Elizabeth Warren is a Harvard Law School professor, and she has a
Idea: to create a federal "Financial Product Safety Commission"
to—as you might guess—bring additional regulations
to the financial sphere. The title of the linked article,
"Unsafe at Any Rate," is obviously
meant to leech off whatever good feeling today's "progressives"
have for Ralph Nader's 1965 book Unsafe at Any Speed
and the regulatory onslaught it inspired. Probably she doesn't detect
the irony of the "progressive"
rehashing of 42-year-old memes instead of coming up with anything actually
And Professor Warren is postitively giddy over at TPM Cafe, where she reports that John Edwards, presidential candidate, has embraced this idea (although he's renamed it the "Family Savings and Credit Commission"). "John Edwards has stepped up," she swoons. "Will other candidates join him?"
But another prof, Don Boudreaux, has an excellent response to this, packaged as a letter to the editor:
If such a commission does its job, I suggest that the first dangerous financial product that it attacks be Social Security. Not only are Social Security's returns lousy; not only does the institution providing it have no sound plan to keep it solvent; not only does this institution intentionally mislead its clients about its insolvency (witness its discussions of the illusory "trust fund")—but its "customers" are forced to buy it. THAT is a dangerous financial product!"Indeed."
The US Senate passed an energy
bill last night. Andrew Roth calls it "an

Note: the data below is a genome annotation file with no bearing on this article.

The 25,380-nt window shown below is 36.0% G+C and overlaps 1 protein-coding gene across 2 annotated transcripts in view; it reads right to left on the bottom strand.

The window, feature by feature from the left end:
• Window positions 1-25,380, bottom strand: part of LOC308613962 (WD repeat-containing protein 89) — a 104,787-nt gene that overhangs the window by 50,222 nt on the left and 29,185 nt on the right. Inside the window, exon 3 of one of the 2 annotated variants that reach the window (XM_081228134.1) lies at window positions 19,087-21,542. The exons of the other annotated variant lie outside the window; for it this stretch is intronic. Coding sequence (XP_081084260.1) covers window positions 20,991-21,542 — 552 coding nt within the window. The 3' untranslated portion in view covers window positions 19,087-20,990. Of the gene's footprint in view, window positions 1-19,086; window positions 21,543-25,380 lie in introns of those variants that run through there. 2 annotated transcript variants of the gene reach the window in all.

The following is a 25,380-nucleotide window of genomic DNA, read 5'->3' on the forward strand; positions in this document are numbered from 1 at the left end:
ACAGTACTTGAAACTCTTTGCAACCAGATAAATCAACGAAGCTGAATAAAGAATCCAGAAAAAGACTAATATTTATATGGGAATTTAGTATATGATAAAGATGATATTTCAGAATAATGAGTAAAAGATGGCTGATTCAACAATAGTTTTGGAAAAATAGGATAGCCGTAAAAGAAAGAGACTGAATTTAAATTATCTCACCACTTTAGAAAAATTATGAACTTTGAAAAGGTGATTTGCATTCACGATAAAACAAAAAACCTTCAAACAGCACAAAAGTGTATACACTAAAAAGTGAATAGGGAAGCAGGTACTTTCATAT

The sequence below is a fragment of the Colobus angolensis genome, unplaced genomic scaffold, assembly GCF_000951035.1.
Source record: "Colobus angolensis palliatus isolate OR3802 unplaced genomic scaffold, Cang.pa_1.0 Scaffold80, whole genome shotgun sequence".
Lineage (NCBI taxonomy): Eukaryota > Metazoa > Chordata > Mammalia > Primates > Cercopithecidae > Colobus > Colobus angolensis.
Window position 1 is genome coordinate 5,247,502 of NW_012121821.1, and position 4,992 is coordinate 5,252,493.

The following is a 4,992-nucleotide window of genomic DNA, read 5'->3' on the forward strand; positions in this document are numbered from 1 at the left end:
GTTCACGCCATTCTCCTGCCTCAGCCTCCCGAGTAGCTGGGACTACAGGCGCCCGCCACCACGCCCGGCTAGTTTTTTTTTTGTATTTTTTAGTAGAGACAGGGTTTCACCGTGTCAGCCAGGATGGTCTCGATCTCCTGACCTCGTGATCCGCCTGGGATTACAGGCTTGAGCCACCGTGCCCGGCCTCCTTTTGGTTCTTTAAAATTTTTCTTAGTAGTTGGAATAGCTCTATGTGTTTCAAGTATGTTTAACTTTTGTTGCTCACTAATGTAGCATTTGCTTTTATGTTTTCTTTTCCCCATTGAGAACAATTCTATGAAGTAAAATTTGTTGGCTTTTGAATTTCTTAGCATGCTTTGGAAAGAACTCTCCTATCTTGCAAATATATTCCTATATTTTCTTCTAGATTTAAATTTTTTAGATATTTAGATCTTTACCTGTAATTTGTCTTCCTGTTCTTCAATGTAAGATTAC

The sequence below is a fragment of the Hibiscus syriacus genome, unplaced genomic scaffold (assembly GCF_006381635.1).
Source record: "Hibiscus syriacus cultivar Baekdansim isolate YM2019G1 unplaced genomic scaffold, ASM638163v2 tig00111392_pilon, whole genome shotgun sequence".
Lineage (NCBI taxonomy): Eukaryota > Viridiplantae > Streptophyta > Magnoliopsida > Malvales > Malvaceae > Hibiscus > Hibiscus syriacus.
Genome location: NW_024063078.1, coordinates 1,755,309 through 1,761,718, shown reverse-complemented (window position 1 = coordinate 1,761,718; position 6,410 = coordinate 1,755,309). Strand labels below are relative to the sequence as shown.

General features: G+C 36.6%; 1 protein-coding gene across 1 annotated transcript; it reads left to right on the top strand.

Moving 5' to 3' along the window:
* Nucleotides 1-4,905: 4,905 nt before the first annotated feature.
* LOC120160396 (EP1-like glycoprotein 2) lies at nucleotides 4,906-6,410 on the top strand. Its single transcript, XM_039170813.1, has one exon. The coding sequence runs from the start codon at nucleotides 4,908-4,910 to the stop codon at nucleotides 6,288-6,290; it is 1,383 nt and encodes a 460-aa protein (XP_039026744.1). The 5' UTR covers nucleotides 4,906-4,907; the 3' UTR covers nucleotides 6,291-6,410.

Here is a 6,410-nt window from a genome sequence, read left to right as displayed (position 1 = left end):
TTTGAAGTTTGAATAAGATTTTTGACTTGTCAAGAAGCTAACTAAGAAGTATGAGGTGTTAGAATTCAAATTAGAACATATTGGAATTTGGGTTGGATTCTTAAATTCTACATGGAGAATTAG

amalgamation of bad ideas." For Iain
Murray, it's a "disastrous move". More:
It avoided the worst proposed excesses, the $28 billion tax hike and an increased mandate for expensive, inefficient renewable power, but includes a 36 billion gallons mandate for miracle fuels that don't exist yet, new efficiency standards for appliances, etc., much higher CAFE standards but no automatic increases after 2020, and criminalizes "unconscionably excessive" gasoline prices. The result will be much higher prices for gasoline, appliances and less-safe autos, but not (for now) for electricity.And both of New Hampshire's senators voted for it. Moan.
I never metaphor
I didn't like:
"Sure enough, a quick check revealed that the boxes were, indeed,
Yes, that last item contained, arguably, a pun. The people responsible
have been sacked.
Four words: Photo by Steven Spielberg.
What Steely Dan lyric does Bill and Hillary Clinton's recent video bring to mind?
You been tellin' me you're a genius Since you were seventeen In all the time I've known you I still don't know what you mean
I hear you are singing a song of the past I see no tears
Well, I've seen 'em on the TV, the movie show They say the times are changing but I just don't know These things are gone forever Over a long time ago
Babs and Clean Willie were in love they said So in love the preacher's face turned red Soon everybody knew the thing was dead He shouts, she bites, they wrangle through the night
Show biz kids making movies Of themselves you know they Don't give a …(Rest is here. We're a PG blog!)
All of the above.
I'd seen this quite awhile back. Since then, I'd seen the Shrek movies, the Austin Powers movies, and—hey—even the Wayne's World movies. And probably dozens of SNL rerun sketches. So, I said, Mike Myers is a major comic genius, so maybe the Ax Murderer movie wasn't as bad as I remembered?
Wrong. It was pretty much as bad as I remembered. Two good things: (1) Nancy Travis is easy on my eyes. And (2) Mike Myers plays his character's own hyper-Scottish father.
But if you're amused by the latter, you can get it without having to sit through a whole movie: